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Near East Kingdoms

Early Cultures


Natufian Culture (Epi-Palaeolithic) (Levant)
c.12,500 - 9700 BC

The term 'Fertile Crescent' refers to a geographical area in the Near East which arcs between the Jordan Valley of the Levant and the Euphrates and Tigris estuary. It also reaches up into southern and central Anatolia (modern Turkey), which is part of the northern Syrian zone in which true farming first seems to have occurred. It was in this Fertile Crescent that the distant effects of the most recent ice age faded perhaps the quickest, which allowed Neolithic Farmer processes to be undertaken in small but significant steps.

The bridge between the Palaeolithic and the Neolithic in the Near East and, specifically, in the Levant is the Epi-Palaeolithic. This period can also be referred to as the proto-Neolithic. Starting with late Epi-Palaeolithic hunter-gatherers, the move towards full-farming went through ever-improving steps being taken towards the creation of civilisation.

Early wheat types had grain which was contained in spikelets with tightly adhering glumes, but this had to be domesticated in stages before wheat could be made fully productive. This process took a few millennia on its own. The Natufian was a sedentary or semi-sedentary culture which emerged immediately prior to the start of this process, starting out with a firm hunter-gatherer lifestyle.

The culture was influential and highly important beyond its core region. Succeeding the Kebaran culture it influenced the Trialetian culture and its various branches in the Caucasus. It was contemporary (just about) with the late-arriving Harifian of the Negev Desert, and also with the Zarzian of the Zagros mountains region of Iran, the eastern end of the Fertile Crescent. That last one, however, was a Mesolithic culture which already close to being replaced. It was also contemporary in its later years with the localised Shepherd Neolithic culture of the Levant's Beqaa Valley.

It is likely to be either the Natufian or succeeding Khiamian cultures which supplied the first modern humans to reach Early Cyprus, during its Akrotiri period. Dates for the first arrival of hunter-gatherers there were pushed back in 2024, making the Natufian the more likely culprit. The Natufian also preceded the Pre-Pottery Neolithic A in Anatolia.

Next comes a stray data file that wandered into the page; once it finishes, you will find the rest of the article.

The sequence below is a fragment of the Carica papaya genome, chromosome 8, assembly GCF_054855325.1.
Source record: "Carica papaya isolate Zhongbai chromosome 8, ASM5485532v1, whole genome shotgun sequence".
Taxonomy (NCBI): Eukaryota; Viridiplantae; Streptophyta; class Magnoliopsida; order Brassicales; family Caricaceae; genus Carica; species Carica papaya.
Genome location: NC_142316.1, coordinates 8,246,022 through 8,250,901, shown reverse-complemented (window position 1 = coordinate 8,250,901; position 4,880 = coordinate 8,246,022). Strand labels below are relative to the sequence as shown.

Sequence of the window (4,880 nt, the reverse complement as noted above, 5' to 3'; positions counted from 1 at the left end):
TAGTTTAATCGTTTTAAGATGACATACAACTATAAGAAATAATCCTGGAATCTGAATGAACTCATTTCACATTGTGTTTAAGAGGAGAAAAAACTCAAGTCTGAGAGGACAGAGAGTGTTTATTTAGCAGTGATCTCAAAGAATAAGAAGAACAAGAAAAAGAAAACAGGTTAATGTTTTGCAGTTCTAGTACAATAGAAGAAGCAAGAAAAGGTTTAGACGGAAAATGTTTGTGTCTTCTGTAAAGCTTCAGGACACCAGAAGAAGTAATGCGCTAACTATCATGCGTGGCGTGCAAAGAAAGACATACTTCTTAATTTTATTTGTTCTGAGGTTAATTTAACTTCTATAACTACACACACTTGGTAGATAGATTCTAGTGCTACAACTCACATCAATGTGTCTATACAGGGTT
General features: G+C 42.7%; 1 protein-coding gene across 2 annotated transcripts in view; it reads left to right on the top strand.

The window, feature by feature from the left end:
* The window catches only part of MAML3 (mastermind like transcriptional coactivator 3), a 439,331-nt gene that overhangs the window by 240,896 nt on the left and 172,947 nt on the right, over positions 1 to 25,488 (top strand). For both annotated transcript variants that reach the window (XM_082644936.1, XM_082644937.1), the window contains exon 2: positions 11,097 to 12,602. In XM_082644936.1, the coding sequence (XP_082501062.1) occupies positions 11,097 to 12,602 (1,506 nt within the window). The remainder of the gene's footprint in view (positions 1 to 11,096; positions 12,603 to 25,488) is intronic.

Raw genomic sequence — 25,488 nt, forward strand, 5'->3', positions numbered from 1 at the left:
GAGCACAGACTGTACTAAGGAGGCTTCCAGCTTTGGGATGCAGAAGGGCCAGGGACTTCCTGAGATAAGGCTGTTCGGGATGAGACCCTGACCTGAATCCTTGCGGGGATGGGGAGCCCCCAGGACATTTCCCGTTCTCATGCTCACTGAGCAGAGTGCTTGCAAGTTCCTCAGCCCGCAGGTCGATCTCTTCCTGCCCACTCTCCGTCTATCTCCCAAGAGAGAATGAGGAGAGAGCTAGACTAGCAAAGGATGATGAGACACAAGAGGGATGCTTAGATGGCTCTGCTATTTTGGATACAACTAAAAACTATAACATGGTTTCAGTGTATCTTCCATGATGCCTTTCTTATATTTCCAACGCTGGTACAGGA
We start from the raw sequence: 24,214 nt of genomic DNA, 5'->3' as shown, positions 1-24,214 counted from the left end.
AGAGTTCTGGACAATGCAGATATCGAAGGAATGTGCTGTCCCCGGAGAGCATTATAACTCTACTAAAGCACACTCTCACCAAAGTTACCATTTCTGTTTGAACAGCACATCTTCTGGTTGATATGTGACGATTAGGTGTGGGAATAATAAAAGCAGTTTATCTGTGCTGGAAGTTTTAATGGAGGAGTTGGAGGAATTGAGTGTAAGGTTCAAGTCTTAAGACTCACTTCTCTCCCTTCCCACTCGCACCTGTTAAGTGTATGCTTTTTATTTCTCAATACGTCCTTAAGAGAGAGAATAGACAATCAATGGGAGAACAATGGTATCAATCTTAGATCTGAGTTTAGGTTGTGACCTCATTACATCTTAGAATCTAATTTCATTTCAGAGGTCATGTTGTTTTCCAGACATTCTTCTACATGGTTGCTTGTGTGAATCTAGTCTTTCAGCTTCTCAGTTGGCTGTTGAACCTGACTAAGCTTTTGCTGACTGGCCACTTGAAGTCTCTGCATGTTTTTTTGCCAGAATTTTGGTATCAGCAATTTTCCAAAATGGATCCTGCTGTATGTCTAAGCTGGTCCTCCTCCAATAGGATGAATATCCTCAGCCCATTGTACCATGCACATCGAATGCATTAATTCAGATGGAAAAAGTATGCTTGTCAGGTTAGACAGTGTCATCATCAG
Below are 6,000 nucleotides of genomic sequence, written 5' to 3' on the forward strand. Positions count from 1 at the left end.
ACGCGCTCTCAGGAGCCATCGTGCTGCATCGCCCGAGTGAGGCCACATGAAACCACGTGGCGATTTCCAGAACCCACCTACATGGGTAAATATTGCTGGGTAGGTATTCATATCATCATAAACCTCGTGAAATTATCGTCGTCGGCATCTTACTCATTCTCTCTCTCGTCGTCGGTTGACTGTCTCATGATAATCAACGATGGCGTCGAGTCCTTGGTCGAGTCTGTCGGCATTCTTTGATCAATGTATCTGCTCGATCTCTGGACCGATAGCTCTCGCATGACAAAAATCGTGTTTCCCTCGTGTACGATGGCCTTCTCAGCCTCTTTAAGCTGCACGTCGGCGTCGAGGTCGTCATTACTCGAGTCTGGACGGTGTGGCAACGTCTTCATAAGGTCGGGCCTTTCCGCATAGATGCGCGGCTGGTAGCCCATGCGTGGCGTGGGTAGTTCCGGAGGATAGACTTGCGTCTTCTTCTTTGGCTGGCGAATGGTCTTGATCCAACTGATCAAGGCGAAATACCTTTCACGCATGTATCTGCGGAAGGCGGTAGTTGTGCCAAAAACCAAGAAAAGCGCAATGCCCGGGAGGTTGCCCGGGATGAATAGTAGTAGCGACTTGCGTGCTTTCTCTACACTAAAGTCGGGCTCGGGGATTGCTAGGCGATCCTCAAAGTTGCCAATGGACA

Both the Northern European Ahrensburg and Bromme cultures could be a product of the first major warming period at the end of the most recent ice age. Svante Pääbo of the Max Planck Institute for Evolutionary Anthropology points out that Europeans now became more closely related to populations from the Near East, the Caucasus, and Turkey to coincide with this warming period.

Such a migratory influx could reflect an early expansion of people from the Near East and south-eastern Europe across the rest of Europe, apparently displacing previous populations.

From the thirteenth millennium BC of the Natufian, funerary treatment was orientated towards inhumation in graves. This followed a trend which had been initiated in the local early Epi-Palaeolithic, from about 21,000 BC as at the influential Ohalo site or Ein Gev I. Early Natufian mortuary customs were very varied. Individual burials tend to dominate, but the first evidence of collective graves can certainly be observed, with multiple burials also including simultaneous inhumations.

Neolithic farmers in the Levant

(Information by Peter Kessler, with additional information from The Village People, Matti Friedman (Smithsonian, July-August 2023), from The spread of Neolithic plant economies from the Near East to northwest Europe: a phylogenetic analysis, Fiona Coward, Stephen Shennan, Sue Colledge, James Conolly, & Mark Collard (Journal of Archaeological Science, Vol 35, Issue 1, January 2008, pp 42-56), from First Farmers: The Origins of Agricultural Societies, Peter Bellwood (Second Ed, Wiley-Blackwell, 2022), and from External Links: Tracing the Origin and Spread of Agriculture in Europe, Ron Pinhasi, Joaquim Fort, & Albert J Ammerman (PLOS Biology, published online 29 Nov 2005), and Archaeobotany: Plant Domestication, Chris Stevens & Leilani Lucas (Reference Module in Social Sciences, 2023, available via Science Direct), and When the First Farmers Arrived... (Scientific American), and The Genetic History of Ice Age Europe (Nature 2016), and Mesolithic Culture of Europe (PDF, Vidya Mitra Integrated E-Content Portal), and Evidence for domestication of the dog 12,000 years ago in the Natufian of Israel, S Davis & F Valla (Nature 276, 608-610, 1978), and Farming Was So Nice, It Was Invented at Least Twice, Michael Balter (Science, 2013), and The emergence of the Neolithic in the Near East: A protracted and multi-regional model, Juan José Ibáñez, Jesus González-Urquijo, Luis Cesar Teira-Mayolini, & Talía Lazuén (Science Direct, 2018), and The flow of ideas: shared symbolism during the Neolithic emergence in Southwest Asia: WF16 and Göbekli Tepe, Steven Mithen, Amy Richardson, & Bill Finlayson (Cambridge University Press, 2023).)

c.12,500 BC

The Levant's Epi-Palaeolithic Kebaran culture is now succeeded by the proto-Neolithic Farmer Natufian culture. Early period mortuary customs are varied, but inhumation dominates, whether individual (the primary form) or collective (sometimes with several inhumations taking place at the same time).

Kebaran stone tools
Microliths were used in spear points and arrowheads, but Kebaran microliths showed a degree of change from the older Levantine Aurignacian examples